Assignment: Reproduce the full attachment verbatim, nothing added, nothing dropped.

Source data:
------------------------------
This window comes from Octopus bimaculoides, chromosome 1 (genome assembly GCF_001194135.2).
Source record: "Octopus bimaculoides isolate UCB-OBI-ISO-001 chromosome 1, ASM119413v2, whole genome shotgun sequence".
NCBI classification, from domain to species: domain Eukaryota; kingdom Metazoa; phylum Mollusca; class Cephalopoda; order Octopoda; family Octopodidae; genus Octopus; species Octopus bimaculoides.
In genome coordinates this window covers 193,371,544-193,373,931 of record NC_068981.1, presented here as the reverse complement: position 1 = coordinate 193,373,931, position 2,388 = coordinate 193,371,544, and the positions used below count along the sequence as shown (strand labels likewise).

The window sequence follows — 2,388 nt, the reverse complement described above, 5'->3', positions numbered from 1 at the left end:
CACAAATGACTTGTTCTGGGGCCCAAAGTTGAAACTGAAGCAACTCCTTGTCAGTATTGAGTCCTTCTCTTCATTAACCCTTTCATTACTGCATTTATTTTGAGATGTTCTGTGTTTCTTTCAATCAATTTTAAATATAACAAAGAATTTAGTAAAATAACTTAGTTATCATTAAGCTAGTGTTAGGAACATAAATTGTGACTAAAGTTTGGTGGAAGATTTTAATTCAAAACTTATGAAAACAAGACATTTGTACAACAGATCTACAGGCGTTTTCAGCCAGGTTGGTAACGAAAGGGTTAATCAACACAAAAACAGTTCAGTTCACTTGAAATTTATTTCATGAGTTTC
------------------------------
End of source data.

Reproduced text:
This window comes from Octopus bimaculoides, chromosome 1 (genome assembly GCF_001194135.2).
Source record: "Octopus bimaculoides isolate UCB-OBI-ISO-001 chromosome 1, ASM119413v2, whole genome shotgun sequence".
NCBI classification, from domain to species: domain Eukaryota; kingdom Metazoa; phylum Mollusca; class Cephalopoda; order Octopoda; family Octopodidae; genus Octopus; species Octopus bimaculoides.
In genome coordinates this window covers 193,371,544-193,373,931 of record NC_068981.1, presented here as the reverse complement: position 1 = coordinate 193,373,931, position 2,388 = coordinate 193,371,544, and the positions used below count along the sequence as shown (strand labels likewise).

The window sequence follows — 2,388 nt, the reverse complement described above, 5'->3', positions numbered from 1 at the left end:
CACAAATGACTTGTTCTGGGGCCCAAAGTTGAAACTGAAGCAACTCCTTGTCAGTATTGAGTCCTTCTCTTCATTAACCCTTTCATTACTGCATTTATTTTGAGATGTTCTGTGTTTCTTTCAATCAATTTTAAATATAACAAAGAATTTAGTAAAATAACTTAGTTATCATTAAGCTAGTGTTAGGAACATAAATTGTGACTAAAGTTTGGTGGAAGATTTTAATTCAAAACTTATGAAAACAAGACATTTGTACAACAGATCTACAGGCGTTTTCAGCCAGGTTGGTAACGAAAGGGTTAATCAACACAAAAACAGTTCAGTTCACTTGAAATTTATTTCATGAGTTTC